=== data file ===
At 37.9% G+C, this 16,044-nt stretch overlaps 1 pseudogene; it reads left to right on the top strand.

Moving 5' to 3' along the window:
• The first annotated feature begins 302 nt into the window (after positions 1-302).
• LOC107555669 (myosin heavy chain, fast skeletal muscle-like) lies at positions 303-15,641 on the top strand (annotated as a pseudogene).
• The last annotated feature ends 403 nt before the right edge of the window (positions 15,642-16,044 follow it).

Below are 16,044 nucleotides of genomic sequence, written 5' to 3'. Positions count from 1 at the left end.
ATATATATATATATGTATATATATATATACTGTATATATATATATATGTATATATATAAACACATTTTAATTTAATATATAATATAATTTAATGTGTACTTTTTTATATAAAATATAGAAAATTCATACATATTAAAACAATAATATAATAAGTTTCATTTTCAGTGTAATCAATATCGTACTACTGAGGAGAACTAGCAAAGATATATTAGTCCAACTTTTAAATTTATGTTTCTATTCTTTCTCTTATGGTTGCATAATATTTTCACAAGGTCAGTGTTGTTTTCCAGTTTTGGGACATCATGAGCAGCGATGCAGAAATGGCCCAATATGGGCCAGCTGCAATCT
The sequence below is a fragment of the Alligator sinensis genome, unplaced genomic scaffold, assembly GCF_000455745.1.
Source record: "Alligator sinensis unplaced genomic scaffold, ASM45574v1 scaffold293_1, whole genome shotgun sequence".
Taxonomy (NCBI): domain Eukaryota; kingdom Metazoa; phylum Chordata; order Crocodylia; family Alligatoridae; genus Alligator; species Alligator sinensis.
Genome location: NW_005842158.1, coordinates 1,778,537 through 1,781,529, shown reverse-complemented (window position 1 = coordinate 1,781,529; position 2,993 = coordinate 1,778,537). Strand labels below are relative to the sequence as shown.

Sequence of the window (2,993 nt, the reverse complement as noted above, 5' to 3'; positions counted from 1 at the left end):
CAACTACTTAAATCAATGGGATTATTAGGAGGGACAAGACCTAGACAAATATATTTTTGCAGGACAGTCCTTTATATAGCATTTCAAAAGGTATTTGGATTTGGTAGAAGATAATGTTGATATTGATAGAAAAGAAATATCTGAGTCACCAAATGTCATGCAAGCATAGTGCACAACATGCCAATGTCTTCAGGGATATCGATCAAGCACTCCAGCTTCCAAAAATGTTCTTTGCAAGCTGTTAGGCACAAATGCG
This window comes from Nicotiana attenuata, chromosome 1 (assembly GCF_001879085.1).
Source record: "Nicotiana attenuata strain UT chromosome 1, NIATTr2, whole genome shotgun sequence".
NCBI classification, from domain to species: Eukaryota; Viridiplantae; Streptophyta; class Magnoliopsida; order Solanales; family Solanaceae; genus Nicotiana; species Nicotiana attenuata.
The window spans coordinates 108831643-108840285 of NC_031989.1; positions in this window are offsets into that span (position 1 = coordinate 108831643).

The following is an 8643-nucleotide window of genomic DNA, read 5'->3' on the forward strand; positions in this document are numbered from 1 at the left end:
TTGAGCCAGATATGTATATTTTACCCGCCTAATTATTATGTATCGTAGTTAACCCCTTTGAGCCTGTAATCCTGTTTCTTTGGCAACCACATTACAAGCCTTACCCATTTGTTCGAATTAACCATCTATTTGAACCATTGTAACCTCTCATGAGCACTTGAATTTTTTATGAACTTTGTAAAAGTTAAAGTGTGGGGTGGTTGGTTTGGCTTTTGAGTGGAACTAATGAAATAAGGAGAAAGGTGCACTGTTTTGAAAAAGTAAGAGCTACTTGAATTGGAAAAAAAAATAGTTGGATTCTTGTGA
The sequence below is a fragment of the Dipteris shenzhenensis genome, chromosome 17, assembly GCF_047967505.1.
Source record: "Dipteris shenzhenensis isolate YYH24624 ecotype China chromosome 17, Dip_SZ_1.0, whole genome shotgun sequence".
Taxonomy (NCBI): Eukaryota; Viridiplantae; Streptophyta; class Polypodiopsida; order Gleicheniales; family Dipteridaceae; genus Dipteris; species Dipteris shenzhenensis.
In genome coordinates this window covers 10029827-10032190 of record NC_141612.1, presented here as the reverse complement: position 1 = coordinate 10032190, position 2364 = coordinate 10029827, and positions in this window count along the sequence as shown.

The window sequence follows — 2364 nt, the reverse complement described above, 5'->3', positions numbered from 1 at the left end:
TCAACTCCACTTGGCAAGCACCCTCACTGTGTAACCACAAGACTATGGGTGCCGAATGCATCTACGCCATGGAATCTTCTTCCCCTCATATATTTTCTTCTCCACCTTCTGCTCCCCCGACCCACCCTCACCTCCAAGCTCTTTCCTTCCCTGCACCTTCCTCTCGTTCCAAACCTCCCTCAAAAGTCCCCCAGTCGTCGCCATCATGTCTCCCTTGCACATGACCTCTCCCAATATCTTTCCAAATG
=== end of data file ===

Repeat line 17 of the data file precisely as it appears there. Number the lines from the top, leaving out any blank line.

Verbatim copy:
The window spans coordinates 108831643-108840285 of NC_031989.1; positions in this window are offsets into that span (position 1 = coordinate 108831643).